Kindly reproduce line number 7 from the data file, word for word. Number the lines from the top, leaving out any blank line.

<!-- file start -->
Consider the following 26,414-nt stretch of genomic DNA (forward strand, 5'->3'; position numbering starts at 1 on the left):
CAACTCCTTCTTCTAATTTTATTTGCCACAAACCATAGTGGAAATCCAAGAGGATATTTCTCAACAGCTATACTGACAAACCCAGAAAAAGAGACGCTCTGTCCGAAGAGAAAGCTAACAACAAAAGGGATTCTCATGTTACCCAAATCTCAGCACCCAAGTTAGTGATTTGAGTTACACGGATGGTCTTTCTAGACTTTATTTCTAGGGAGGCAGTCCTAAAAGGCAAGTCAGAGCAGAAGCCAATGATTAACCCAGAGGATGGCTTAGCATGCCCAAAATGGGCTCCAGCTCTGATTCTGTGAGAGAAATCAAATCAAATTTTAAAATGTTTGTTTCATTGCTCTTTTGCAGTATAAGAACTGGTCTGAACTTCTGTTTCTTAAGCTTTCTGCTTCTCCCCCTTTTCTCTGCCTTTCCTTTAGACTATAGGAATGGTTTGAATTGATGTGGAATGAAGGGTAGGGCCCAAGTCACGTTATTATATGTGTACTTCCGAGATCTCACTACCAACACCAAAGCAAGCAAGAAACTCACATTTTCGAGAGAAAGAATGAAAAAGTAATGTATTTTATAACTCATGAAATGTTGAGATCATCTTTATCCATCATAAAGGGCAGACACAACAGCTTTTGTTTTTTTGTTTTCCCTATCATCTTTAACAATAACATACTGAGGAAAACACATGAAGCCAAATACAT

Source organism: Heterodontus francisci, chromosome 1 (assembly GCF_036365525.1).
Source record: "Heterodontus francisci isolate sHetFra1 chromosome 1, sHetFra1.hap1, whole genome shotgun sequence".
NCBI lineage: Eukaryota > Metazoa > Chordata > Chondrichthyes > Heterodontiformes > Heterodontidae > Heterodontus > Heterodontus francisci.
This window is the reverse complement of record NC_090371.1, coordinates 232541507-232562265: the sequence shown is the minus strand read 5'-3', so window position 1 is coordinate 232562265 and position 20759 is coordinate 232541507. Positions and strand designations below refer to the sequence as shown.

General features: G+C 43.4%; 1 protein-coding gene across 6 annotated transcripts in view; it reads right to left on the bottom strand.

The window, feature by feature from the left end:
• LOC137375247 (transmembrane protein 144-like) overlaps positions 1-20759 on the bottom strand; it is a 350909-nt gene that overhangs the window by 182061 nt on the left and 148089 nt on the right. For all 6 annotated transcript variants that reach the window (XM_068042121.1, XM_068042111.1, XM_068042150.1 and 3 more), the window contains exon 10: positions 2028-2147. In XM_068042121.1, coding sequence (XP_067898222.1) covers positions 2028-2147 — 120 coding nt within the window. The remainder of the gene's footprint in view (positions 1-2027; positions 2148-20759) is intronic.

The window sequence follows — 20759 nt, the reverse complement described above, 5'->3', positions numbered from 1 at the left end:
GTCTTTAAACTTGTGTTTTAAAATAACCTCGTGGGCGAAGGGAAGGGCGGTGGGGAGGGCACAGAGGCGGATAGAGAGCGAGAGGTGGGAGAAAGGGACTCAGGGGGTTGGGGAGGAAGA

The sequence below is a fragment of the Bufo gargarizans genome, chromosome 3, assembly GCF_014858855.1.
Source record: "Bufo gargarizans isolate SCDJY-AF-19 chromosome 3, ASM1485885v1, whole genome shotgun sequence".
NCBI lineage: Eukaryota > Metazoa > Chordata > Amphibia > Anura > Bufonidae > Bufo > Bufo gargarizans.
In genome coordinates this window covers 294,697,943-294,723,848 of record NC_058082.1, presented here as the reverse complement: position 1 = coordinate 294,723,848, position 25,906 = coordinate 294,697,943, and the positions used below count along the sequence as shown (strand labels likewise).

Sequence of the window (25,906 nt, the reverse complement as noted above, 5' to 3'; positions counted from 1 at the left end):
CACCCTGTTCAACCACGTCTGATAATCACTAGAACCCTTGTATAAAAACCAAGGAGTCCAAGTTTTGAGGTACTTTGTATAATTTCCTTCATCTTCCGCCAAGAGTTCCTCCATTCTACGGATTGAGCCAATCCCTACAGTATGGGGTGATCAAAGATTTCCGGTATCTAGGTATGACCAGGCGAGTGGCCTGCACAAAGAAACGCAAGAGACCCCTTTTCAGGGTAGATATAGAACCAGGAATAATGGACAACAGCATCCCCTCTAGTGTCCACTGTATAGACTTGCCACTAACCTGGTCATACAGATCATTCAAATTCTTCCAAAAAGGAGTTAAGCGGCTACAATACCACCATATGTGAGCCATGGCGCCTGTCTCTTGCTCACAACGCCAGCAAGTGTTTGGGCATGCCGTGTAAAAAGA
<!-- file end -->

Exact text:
General features: G+C 43.4%; 1 protein-coding gene across 6 annotated transcripts in view; it reads right to left on the bottom strand.